by Devin Chicras
This abandoned, burnt out, graffiti-ridden eyesore in West Hill’s Skyway neighborhood is more than a nuisance – it’s an issue of public safety & equity.
When King County Fire District 20’s Engine 22 arrived at the corner of 74th Avenue South and Renton Avenue South in Skyway around midnight on September 20th of last year, they found flames shooting out of the second story windows. It took additional units from Renton, Tukwila, Kent, King County Medic One and Zone 3 Rehab to get the situation under control. Many suspected the blaze had been accidentally started by squatters who had been seen coming to and from the long vacant, unsecured property. The fire was investigated by the King County Sheriff’s Office (KCSO) Fire Investigation Unit as arson. By January of this year, the cause was labeled “undetermined” and damages were estimated at $70,000.
Previous to the fire, code enforcement complaints had been filed in January and April of 2014 about squatters, hoarding, rats, garbage and dumping. The West Hill Community Association (WHCA) along with KCSO Community Service Officer (CSO) Scott Dungan monitored the situation by documenting with photos and sending frequent updates to the Department of Permitting and Environmental Review (DPER).
While some boards and some tarp now cover the giant hole in the roof and the smashed out windows and doors, it has continued to attract dumping and graffiti. WHCA learned upon inquiring at a Fire Commissioners meeting that the prosecutor’s office had been involved, so we contacted them.
Our inquiry led to the setting of a deadline by the prosecutor and a DPER abatement officer with the owner for a meeting to arrive at a solution for the dumping problem. This is the agreement that was reached with the owner on March 2nd:
“[The owner] has agreed to amend the Settlement Agreement we have with her, to allow us to place fencing along the easement road side of the property, and across the driveway to try and curb further dumping. We will be preparing an Amended Settlement Agreement, then will work with our contractor to complete the work once the new Agreement is in place.”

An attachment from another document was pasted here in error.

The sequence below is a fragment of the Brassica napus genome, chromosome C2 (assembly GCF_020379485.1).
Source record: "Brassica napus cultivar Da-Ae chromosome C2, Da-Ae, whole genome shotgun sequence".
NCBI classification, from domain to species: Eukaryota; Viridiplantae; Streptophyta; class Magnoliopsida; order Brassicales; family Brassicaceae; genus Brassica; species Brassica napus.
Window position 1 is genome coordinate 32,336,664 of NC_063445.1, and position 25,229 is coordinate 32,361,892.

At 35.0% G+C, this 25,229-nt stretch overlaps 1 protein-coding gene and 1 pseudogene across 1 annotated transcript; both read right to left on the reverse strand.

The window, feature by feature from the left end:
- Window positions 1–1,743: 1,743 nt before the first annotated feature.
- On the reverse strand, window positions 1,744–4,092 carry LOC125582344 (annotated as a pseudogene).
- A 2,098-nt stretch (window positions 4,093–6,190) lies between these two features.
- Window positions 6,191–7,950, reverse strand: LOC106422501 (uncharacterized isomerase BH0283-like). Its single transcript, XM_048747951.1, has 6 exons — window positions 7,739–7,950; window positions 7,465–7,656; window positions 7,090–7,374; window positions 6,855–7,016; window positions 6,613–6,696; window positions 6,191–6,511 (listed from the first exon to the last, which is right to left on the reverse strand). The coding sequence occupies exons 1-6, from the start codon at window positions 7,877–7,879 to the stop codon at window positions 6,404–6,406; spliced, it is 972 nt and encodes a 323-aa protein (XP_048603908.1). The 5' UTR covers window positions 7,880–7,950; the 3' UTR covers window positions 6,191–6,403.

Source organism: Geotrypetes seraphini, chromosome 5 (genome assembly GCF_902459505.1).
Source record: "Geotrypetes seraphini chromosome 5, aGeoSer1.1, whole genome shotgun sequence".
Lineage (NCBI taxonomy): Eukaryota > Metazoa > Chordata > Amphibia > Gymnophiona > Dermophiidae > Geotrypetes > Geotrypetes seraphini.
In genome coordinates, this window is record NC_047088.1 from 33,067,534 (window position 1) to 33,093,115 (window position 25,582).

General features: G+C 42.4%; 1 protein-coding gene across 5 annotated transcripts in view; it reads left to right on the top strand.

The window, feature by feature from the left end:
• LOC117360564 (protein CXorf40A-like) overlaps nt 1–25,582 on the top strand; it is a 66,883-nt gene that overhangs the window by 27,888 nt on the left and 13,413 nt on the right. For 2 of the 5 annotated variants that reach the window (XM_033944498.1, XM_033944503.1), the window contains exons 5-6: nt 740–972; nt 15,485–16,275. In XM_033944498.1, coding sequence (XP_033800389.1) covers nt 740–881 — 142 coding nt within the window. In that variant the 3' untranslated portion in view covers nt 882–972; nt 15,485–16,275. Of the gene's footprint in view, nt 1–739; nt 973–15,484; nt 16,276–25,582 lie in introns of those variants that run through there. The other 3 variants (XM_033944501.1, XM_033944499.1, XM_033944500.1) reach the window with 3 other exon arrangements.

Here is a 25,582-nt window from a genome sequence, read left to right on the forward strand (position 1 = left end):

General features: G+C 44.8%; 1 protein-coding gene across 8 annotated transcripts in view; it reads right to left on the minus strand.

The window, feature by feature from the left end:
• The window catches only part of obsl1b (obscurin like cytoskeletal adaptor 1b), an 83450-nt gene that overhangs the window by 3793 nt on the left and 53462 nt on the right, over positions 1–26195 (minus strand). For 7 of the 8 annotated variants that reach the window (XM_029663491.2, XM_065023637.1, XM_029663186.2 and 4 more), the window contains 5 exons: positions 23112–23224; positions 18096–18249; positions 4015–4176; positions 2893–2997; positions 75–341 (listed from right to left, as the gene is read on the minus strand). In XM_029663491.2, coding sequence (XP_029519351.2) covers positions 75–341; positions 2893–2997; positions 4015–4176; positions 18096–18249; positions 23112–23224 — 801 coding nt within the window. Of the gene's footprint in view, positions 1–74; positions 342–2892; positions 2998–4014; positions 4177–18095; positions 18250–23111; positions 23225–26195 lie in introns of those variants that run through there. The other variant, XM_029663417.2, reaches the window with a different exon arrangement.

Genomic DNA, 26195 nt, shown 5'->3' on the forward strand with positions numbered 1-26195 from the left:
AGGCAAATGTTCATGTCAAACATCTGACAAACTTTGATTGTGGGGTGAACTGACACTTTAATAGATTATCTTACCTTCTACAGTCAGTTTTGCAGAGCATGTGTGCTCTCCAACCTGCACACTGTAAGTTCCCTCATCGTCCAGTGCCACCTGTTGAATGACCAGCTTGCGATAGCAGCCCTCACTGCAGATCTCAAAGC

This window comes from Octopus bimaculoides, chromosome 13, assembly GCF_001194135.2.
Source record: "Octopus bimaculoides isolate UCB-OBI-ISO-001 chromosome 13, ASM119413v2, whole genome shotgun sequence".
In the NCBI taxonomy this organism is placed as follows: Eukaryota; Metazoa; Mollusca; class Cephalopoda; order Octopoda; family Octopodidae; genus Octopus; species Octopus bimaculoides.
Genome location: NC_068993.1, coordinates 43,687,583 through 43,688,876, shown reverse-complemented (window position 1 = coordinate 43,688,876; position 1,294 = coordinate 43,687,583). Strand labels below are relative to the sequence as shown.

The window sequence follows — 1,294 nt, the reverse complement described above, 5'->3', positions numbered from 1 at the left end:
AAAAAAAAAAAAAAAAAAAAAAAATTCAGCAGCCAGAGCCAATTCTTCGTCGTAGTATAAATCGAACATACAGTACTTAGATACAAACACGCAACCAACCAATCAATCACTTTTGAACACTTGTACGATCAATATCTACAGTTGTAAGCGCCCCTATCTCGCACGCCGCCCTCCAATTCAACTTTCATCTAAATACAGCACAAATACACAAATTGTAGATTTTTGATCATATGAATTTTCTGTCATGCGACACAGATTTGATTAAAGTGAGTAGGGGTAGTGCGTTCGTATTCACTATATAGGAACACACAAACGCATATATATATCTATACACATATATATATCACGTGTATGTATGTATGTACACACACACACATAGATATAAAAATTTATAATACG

On March 13th, we learned from King County Deputy Prosecuting Attorney Michael D. Hepburn of the Civil Division, Land Use Section that:
“We now have an agreement with the owner to allow for removal of the illegal dumping of rubbish and debris, and for fencing off the external premises. Next week we will meet with a contractor who will collect and analyze materials we discovered at the site for hazardous materials. That testing will need to be completed before the cleanup. We are hoping to get the fencing in place as a priority to discourage unauthorized entry.”
That leaves the issue of the graffiti that covers much of the house. While it doesn’t appear to be gang-related, it’s still a shockingly out-of-place display of vandalism in an otherwise quaint little block in Skyway that largely takes pride in keeping their homes and yards looking nice. On March 16th, we heard from King County that:
“Graffiti is not something that King County enforces. It would be up to you to obtain permission from the property owner to enter the site to paint over the graffiti.”
WHCA has written to the owner asking if they have a plan, or could give us permission to paint over the graffiti. We’ll do our best to keep you updated and to continue pushing for progress. While the recent success stories regarding dilapidated buildings in Seattle give us hope, as residents of Unincorporated King County, we simply do not have all of those resources – which is why we’ll continue to work twice as hard for our community.